Client Resources | Advice Library | 1300 334 566 |

How to provide for a family pet after your death- Estate Planning

Tuesday, October 06, 2020

The thought of leaving an entire estate to the loyal family pet can cross one’s mind, particularly when your loved ones are fighting or being difficult.

However, when push comes to shove, many only provide for their two-legged family. This can lead to disputes regarding who keeps your pet or can result in your pet being surrendered to a pound. 

So, how can you ensure you adequately plan and provide for you pet after your death? And, is it even legally possible to leave your estate the dog?

In Australia, pets (whether it be a cat, dog or bird) are legally considered property. This means a pet cannot be gifted money directly. Instead, a pet may be gifted to a relative or friend.  


There are four options available in terms of estate planning for pets:

  1. You can create a pet maintenance trust. The trustee is responsible for administering money for the care and maintenance of your pets. Once your pet dies, the trust will be wound up and distributed according to your directions. It is essential that the trustee you select will carry out your wishes in managing the trust, as trustees are not required to carry out the terms of the trust. It is also important to note, running a trust can be expensive.


  1. You can gift your pet to a relative or friend under your will. This gift is usually accompanied by a sum of money for the pet’s maintenance and care. Importantly, this type of gift is not binding, meaning your relative or friend could refuse to take your pet. To prevent this from occurring, you should confirm your planned person is happy to take care of your pet.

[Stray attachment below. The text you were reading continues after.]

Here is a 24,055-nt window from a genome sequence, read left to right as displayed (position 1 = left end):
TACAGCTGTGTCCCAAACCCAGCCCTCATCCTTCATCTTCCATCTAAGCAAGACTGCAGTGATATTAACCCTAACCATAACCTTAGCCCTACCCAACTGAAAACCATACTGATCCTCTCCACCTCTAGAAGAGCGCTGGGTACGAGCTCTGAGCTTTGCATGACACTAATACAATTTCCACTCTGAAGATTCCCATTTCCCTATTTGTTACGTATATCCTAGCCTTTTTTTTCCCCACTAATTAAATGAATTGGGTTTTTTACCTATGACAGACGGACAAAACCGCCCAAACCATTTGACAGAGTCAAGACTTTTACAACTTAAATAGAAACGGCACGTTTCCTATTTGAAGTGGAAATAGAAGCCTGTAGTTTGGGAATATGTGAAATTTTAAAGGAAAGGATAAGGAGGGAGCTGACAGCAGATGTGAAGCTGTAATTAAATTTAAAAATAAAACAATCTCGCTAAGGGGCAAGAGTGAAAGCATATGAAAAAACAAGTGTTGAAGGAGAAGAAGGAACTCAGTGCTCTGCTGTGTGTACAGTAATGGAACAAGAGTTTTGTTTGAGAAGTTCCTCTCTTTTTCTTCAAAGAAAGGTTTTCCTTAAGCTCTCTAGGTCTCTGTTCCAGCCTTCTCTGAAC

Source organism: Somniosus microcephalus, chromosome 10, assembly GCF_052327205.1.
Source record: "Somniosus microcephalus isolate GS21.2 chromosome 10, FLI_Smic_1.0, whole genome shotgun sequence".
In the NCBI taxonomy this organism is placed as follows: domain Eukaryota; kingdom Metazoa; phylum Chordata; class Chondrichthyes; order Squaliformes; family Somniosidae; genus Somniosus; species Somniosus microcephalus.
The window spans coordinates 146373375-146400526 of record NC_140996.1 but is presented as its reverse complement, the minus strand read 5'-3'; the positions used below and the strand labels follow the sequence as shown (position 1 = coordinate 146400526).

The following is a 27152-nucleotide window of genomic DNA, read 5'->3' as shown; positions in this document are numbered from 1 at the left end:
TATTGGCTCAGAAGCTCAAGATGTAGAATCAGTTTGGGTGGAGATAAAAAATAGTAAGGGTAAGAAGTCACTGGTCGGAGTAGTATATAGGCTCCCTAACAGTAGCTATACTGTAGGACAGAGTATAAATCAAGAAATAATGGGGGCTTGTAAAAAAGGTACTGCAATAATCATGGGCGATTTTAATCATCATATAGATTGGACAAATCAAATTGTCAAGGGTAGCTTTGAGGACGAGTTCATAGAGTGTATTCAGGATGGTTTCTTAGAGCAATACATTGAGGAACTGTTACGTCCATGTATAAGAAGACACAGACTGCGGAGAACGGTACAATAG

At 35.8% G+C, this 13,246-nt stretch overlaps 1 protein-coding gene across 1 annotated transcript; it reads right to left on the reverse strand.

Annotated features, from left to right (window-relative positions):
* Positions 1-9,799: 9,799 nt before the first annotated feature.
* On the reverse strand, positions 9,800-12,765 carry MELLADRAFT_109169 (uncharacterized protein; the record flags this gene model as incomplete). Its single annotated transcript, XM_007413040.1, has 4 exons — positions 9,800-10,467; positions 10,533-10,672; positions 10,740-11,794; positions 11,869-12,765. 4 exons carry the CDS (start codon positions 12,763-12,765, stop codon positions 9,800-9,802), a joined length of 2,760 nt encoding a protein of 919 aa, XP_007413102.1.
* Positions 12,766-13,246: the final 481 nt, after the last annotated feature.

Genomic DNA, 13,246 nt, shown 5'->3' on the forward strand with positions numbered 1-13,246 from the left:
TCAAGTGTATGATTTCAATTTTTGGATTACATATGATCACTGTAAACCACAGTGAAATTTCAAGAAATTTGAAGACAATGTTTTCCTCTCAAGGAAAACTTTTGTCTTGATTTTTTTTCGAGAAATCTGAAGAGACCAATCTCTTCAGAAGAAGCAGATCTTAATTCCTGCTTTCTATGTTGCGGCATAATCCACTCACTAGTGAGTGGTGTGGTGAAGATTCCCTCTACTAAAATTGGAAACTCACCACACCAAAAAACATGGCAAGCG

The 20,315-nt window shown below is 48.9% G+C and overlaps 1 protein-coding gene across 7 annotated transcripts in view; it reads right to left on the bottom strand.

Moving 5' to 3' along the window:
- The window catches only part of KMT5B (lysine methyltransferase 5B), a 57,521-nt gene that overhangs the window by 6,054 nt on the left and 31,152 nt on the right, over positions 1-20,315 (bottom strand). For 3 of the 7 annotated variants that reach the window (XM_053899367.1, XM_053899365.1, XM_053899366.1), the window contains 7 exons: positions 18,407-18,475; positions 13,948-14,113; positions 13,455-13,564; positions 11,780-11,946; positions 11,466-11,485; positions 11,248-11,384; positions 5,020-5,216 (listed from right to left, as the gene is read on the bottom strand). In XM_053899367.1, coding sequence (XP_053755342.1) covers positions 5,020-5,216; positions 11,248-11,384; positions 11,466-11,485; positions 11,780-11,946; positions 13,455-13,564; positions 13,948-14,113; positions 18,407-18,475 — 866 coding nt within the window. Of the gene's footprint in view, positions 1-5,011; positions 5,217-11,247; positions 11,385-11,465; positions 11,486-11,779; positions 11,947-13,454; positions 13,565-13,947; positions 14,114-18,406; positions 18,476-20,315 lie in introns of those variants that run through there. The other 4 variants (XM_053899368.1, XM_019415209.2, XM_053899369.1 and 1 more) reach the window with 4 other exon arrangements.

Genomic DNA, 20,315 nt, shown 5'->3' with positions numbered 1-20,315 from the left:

1. You can leave your pet to an animal charity, pet legacy program. For example, the  RSPCA has a “Home Ever After” program where, in the event of your death or incapacity, the RSPCA will care for and re-home your pet. To apply for the program you will need to complete an online registration form, register each pet, include a clause in your will that directs RSPCA to care for and rehome your animals, and include a clause in your will that gifts money to RSPCA. These programs are perfect if you don’t have family members or friends that are prepared to take on your pet. Visit for more information.


  1. The last option is euthanasia. In Australia, it is permissible for a will to contain a clause directing pets to be euthanised. This can be suitable for individuals who don’t want their pets to go through the stress of being re-homed perhaps due to their age or personality. The executor will be responsible for arranging this, therefore you should discuss your wishes with your executor to ensure they agree and will carry out this request.


But what happens if you pass suddenly? Who will care for your pet before any of the above options are finalised?


The Animal Welfare League Queensland recommends owners take the following steps to prevent pets from being overlooked when an owner dies: 

  1. Nominate two relatives to be emergency caregivers for your pets, provide them with keys to your home and instructions on your pet’s needs.


  1. Ensure your relatives, friends and neighbours are aware of how many pets you own and know your emergency caregiver.
  2. Carry a Pet Emergency Card in your wallet to alert emergency workers you have pets at home.
  3. Display stickers on your door which state the number of pets you own for emergency workers.
  4. Place your emergency caregivers’ details in a highly-visible area of your home.



For more information visit


Do you need to plan for your pets after your death? Contact us today to discuss. Bennett Carroll Solicitors have offices located in Brisbane, Gold Coast and the Sunshine Coast.

Freecall: 1300 334 566

Fax: (07) 3343 8664